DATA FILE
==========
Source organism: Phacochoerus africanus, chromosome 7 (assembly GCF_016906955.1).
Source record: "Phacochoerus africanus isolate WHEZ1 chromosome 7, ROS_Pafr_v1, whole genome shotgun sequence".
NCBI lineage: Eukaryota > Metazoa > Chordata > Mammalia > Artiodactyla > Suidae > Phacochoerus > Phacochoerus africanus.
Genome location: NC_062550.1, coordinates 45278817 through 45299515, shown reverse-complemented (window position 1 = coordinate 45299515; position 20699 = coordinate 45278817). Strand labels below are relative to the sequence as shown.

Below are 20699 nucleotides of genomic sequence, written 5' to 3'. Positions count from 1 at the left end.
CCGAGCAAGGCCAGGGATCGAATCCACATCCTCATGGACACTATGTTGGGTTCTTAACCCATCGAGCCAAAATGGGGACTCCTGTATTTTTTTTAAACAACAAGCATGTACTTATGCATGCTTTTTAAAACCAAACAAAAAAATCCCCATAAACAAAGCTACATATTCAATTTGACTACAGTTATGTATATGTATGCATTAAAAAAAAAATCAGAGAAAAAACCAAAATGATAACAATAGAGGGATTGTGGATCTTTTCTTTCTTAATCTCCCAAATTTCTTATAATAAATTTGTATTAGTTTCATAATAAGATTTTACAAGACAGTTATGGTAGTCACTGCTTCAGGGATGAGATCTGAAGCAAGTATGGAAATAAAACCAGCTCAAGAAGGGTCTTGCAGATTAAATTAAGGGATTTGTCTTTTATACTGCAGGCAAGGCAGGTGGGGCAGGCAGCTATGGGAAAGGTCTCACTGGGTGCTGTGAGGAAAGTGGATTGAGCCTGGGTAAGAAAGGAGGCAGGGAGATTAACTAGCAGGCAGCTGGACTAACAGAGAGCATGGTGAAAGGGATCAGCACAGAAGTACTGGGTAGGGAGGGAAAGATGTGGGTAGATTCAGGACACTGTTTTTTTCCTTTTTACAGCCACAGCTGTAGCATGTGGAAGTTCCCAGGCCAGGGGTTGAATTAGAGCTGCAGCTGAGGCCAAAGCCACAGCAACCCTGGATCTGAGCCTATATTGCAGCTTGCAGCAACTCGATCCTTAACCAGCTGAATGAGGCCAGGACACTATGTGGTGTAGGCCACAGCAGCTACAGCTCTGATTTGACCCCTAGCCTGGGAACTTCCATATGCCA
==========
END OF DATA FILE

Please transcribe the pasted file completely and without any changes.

Source organism: Phacochoerus africanus, chromosome 7 (assembly GCF_016906955.1).
Source record: "Phacochoerus africanus isolate WHEZ1 chromosome 7, ROS_Pafr_v1, whole genome shotgun sequence".
NCBI lineage: Eukaryota > Metazoa > Chordata > Mammalia > Artiodactyla > Suidae > Phacochoerus > Phacochoerus africanus.
Genome location: NC_062550.1, coordinates 45278817 through 45299515, shown reverse-complemented (window position 1 = coordinate 45299515; position 20699 = coordinate 45278817). Strand labels below are relative to the sequence as shown.

Below are 20699 nucleotides of genomic sequence, written 5' to 3'. Positions count from 1 at the left end.
CCGAGCAAGGCCAGGGATCGAATCCACATCCTCATGGACACTATGTTGGGTTCTTAACCCATCGAGCCAAAATGGGGACTCCTGTATTTTTTTTAAACAACAAGCATGTACTTATGCATGCTTTTTAAAACCAAACAAAAAAATCCCCATAAACAAAGCTACATATTCAATTTGACTACAGTTATGTATATGTATGCATTAAAAAAAAAATCAGAGAAAAAACCAAAATGATAACAATAGAGGGATTGTGGATCTTTTCTTTCTTAATCTCCCAAATTTCTTATAATAAATTTGTATTAGTTTCATAATAAGATTTTACAAGACAGTTATGGTAGTCACTGCTTCAGGGATGAGATCTGAAGCAAGTATGGAAATAAAACCAGCTCAAGAAGGGTCTTGCAGATTAAATTAAGGGATTTGTCTTTTATACTGCAGGCAAGGCAGGTGGGGCAGGCAGCTATGGGAAAGGTCTCACTGGGTGCTGTGAGGAAAGTGGATTGAGCCTGGGTAAGAAAGGAGGCAGGGAGATTAACTAGCAGGCAGCTGGACTAACAGAGAGCATGGTGAAAGGGATCAGCACAGAAGTACTGGGTAGGGAGGGAAAGATGTGGGTAGATTCAGGACACTGTTTTTTTCCTTTTTACAGCCACAGCTGTAGCATGTGGAAGTTCCCAGGCCAGGGGTTGAATTAGAGCTGCAGCTGAGGCCAAAGCCACAGCAACCCTGGATCTGAGCCTATATTGCAGCTTGCAGCAACTCGATCCTTAACCAGCTGAATGAGGCCAGGACACTATGTGGTGTAGGCCACAGCAGCTACAGCTCTGATTTGACCCCTAGCCTGGGAACTTCCATATGCCA